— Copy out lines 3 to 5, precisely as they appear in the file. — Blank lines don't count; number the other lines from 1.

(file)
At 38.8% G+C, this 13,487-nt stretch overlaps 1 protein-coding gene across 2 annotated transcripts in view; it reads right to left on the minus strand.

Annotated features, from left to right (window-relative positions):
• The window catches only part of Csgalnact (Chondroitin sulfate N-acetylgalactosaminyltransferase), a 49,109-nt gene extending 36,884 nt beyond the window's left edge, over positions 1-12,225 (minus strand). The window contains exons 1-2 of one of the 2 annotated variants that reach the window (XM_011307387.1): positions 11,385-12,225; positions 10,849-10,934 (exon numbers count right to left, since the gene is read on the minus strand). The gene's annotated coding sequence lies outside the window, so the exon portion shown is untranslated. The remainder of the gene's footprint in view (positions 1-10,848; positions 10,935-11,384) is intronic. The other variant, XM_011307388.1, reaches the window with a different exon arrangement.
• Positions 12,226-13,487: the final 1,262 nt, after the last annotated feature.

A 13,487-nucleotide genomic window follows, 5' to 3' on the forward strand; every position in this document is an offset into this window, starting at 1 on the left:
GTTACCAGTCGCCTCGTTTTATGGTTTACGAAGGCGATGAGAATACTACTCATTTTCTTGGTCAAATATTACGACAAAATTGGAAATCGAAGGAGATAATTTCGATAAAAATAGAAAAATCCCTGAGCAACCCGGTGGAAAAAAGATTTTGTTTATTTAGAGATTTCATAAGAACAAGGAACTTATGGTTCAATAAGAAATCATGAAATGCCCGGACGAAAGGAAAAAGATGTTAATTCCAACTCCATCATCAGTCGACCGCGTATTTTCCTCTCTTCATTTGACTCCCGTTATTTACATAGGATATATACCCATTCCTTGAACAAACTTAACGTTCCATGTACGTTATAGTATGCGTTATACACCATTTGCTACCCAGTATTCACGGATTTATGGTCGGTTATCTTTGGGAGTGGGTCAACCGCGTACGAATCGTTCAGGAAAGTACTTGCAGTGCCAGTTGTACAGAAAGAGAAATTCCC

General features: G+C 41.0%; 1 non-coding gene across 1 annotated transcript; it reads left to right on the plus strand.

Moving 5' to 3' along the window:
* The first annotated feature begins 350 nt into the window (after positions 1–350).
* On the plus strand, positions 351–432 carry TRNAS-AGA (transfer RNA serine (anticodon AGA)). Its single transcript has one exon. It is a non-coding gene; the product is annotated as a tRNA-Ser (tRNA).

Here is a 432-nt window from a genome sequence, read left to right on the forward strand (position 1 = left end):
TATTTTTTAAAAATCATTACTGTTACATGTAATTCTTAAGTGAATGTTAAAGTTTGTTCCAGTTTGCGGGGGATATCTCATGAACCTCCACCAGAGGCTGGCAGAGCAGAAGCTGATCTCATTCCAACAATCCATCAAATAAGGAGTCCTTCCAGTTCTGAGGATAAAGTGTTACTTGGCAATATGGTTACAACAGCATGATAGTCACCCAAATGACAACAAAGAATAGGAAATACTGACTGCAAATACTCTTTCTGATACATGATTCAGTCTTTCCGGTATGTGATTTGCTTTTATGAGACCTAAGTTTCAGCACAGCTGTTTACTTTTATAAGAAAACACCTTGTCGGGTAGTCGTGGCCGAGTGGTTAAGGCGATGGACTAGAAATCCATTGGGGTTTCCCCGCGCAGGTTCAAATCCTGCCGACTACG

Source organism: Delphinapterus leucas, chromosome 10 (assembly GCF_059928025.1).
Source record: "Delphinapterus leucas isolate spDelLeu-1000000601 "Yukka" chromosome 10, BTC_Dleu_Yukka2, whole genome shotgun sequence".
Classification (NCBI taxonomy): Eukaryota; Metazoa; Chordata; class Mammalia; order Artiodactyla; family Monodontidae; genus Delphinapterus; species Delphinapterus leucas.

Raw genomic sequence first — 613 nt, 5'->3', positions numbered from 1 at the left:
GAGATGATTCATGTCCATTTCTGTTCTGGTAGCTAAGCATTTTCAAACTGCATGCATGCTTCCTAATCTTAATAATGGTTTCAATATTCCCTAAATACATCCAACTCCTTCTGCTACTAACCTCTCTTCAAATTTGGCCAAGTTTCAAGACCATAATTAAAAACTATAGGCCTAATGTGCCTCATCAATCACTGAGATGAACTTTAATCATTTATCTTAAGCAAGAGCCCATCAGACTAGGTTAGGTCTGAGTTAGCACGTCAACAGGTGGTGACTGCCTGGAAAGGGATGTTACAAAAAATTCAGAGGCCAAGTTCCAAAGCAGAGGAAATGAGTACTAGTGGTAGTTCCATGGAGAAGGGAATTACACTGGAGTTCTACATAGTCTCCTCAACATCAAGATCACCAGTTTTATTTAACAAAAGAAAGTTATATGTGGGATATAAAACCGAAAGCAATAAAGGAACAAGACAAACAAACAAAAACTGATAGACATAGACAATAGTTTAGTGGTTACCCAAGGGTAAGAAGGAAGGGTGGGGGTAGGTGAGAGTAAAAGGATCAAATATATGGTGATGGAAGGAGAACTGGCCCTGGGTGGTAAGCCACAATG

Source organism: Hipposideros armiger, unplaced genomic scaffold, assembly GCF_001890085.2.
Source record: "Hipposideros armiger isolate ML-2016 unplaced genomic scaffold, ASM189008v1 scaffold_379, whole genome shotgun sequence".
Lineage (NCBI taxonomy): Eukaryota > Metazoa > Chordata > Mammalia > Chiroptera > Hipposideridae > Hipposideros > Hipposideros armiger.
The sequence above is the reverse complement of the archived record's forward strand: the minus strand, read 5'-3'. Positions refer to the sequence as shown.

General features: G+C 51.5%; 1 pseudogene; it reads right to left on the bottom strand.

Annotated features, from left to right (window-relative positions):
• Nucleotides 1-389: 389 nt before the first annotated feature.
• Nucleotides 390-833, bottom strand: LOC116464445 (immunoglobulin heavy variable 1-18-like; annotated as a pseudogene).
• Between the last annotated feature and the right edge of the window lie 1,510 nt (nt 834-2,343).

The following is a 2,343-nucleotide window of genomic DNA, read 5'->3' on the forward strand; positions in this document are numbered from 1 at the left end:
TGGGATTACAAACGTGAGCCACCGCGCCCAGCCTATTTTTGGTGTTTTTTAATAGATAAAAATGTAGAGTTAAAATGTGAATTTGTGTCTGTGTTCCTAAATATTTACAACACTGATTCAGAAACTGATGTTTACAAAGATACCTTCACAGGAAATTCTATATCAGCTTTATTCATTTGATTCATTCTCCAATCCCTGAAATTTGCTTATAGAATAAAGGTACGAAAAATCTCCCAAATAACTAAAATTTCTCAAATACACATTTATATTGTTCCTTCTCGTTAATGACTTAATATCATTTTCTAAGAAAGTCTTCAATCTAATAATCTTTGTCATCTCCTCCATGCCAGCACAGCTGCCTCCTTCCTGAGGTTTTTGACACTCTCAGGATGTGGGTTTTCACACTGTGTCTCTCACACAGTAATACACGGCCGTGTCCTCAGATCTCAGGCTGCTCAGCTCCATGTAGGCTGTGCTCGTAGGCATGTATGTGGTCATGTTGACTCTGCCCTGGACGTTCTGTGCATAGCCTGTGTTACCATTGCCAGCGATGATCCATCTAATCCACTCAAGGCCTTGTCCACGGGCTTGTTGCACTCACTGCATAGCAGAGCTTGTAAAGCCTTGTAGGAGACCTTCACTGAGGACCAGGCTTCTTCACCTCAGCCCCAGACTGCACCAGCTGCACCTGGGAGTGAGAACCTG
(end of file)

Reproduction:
• The window catches only part of Csgalnact (Chondroitin sulfate N-acetylgalactosaminyltransferase), a 49,109-nt gene extending 36,884 nt beyond the window's left edge, over positions 1-12,225 (minus strand). The window contains exons 1-2 of one of the 2 annotated variants that reach the window (XM_011307387.1): positions 11,385-12,225; positions 10,849-10,934 (exon numbers count right to left, since the gene is read on the minus strand). The gene's annotated coding sequence lies outside the window, so the exon portion shown is untranslated. The remainder of the gene's footprint in view (positions 1-10,848; positions 10,935-11,384) is intronic. The other variant, XM_011307388.1, reaches the window with a different exon arrangement.
• Positions 12,226-13,487: the final 1,262 nt, after the last annotated feature.

A 13,487-nucleotide genomic window follows, 5' to 3' on the forward strand; every position in this document is an offset into this window, starting at 1 on the left: